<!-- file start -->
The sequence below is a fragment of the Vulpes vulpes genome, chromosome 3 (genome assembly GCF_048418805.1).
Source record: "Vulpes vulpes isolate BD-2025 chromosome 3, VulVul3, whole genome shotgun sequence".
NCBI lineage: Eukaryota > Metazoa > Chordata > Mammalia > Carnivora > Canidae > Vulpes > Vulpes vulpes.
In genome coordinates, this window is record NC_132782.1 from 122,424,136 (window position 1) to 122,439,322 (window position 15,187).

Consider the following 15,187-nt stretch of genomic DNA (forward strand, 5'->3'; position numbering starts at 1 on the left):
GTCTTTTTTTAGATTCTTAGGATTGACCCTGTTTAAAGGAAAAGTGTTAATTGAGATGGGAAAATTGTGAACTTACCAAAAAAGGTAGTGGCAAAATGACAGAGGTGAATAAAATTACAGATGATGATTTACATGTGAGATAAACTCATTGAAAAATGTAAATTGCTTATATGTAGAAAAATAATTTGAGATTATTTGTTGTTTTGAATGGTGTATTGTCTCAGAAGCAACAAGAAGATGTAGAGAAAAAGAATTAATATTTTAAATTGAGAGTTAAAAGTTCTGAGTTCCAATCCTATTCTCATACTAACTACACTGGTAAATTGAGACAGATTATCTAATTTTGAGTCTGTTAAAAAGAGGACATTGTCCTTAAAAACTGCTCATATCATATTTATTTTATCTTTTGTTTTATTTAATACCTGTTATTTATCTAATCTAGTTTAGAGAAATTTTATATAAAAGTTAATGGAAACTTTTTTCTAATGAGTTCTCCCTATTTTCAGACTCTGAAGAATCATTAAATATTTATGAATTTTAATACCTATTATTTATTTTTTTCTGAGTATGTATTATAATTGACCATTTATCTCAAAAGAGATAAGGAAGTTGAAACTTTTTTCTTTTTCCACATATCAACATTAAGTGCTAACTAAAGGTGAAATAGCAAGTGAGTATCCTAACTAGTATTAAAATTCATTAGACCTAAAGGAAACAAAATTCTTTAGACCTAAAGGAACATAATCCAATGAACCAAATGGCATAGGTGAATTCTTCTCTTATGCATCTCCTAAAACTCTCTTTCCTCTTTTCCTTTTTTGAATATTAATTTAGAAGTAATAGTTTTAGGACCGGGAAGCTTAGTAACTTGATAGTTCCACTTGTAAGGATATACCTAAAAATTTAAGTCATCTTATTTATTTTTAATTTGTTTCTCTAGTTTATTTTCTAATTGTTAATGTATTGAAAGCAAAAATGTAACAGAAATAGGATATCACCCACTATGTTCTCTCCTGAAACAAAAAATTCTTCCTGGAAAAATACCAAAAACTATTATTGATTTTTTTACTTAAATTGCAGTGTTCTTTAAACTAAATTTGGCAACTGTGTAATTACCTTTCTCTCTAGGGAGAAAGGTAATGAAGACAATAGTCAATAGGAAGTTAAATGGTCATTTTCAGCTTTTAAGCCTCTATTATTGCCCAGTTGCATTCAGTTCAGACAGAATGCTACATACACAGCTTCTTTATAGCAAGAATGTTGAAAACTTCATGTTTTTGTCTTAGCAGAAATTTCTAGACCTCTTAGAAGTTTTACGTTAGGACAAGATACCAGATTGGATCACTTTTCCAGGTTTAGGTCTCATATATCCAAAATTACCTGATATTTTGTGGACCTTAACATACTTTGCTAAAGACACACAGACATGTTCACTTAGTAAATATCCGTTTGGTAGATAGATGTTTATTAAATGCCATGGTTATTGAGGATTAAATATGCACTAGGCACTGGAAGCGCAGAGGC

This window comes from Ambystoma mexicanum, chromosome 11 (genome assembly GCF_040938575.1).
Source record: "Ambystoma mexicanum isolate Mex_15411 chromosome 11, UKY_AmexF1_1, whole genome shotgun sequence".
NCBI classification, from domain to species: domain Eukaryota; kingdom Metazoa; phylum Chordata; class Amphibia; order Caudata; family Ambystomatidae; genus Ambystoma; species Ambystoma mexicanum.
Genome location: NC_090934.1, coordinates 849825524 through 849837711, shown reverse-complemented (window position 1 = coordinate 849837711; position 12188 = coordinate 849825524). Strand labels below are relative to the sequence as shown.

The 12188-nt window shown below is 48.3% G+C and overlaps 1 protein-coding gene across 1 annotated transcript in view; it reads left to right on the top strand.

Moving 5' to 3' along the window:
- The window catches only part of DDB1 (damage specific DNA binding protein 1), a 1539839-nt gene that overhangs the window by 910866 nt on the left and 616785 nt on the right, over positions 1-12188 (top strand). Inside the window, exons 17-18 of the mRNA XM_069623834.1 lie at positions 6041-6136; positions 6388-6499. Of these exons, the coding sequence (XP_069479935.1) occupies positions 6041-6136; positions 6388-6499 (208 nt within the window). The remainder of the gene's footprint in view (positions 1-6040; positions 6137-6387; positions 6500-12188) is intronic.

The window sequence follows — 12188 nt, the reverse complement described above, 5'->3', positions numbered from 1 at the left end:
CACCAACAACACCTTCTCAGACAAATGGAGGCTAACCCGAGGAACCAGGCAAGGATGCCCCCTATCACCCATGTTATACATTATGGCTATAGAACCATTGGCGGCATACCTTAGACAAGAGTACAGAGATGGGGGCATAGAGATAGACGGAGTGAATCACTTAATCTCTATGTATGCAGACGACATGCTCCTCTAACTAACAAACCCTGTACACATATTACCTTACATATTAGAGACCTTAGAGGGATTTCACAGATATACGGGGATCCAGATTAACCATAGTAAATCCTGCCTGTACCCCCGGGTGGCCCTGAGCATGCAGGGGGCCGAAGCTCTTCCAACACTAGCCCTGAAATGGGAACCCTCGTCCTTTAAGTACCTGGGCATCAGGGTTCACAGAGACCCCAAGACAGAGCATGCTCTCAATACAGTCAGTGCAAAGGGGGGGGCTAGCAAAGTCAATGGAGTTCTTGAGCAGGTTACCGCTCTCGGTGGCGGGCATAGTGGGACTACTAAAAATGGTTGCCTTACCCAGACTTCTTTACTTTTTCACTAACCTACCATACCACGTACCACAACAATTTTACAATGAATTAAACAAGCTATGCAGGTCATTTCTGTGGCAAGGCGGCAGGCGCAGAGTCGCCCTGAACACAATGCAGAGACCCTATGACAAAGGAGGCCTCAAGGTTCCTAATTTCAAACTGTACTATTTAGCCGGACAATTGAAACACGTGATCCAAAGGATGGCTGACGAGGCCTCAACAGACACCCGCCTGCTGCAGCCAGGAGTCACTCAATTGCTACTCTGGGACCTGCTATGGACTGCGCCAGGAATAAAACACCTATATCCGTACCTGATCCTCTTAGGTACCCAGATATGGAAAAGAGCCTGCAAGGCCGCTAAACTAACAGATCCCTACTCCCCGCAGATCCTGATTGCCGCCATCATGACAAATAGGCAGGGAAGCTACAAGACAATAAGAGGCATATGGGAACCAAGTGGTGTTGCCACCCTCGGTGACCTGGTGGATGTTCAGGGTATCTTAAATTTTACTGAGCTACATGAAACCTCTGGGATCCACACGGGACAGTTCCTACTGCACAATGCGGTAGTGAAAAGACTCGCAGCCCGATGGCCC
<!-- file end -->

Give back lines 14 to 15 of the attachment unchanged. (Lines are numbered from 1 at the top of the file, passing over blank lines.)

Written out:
The window sequence follows — 12188 nt, the reverse complement described above, 5'->3', positions numbered from 1 at the left end:
CACCAACAACACCTTCTCAGACAAATGGAGGCTAACCCGAGGAACCAGGCAAGGATGCCCCCTATCACCCATGTTATACATTATGGCTATAGAACCATTGGCGGCATACCTTAGACAAGAGTACAGAGATGGGGGCATAGAGATAGACGGAGTGAATCACTTAATCTCTATGTATGCAGACGACATGCTCCTCTAACTAACAAACCCTGTACACATATTACCTTACATATTAGAGACCTTAGAGGGATTTCACAGATATACGGGGATCCAGATTAACCATAGTAAATCCTGCCTGTACCCCCGGGTGGCCCTGAGCATGCAGGGGGCCGAAGCTCTTCCAACACTAGCCCTGAAATGGGAACCCTCGTCCTTTAAGTACCTGGGCATCAGGGTTCACAGAGACCCCAAGACAGAGCATGCTCTCAATACAGTCAGTGCAAAGGGGGGGGCTAGCAAAGTCAATGGAGTTCTTGAGCAGGTTACCGCTCTCGGTGGCGGGCATAGTGGGACTACTAAAAATGGTTGCCTTACCCAGACTTCTTTACTTTTTCACTAACCTACCATACCACGTACCACAACAATTTTACAATGAATTAAACAAGCTATGCAGGTCATTTCTGTGGCAAGGCGGCAGGCGCAGAGTCGCCCTGAACACAATGCAGAGACCCTATGACAAAGGAGGCCTCAAGGTTCCTAATTTCAAACTGTACTATTTAGCCGGACAATTGAAACACGTGATCCAAAGGATGGCTGACGAGGCCTCAACAGACACCCGCCTGCTGCAGCCAGGAGTCACTCAATTGCTACTCTGGGACCTGCTATGGACTGCGCCAGGAATAAAACACCTATATCCGTACCTGATCCTCTTAGGTACCCAGATATGGAAAAGAGCCTGCAAGGCCGCTAAACTAACAGATCCCTACTCCCCGCAGATCCTGATTGCCGCCATCATGACAAATAGGCAGGGAAGCTACAAGACAATAAGAGGCATATGGGAACCAAGTGGTGTTGCCACCCTCGGTGACCTGGTGGATGTTCAGGGTATCTTAAATTTTACTGAGCTACATGAAACCTCTGGGATCCACACGGGACAGTTCCTACTGCACAATGCGGTAGTGAAAAGACTCGCAGCCCGATGGCCC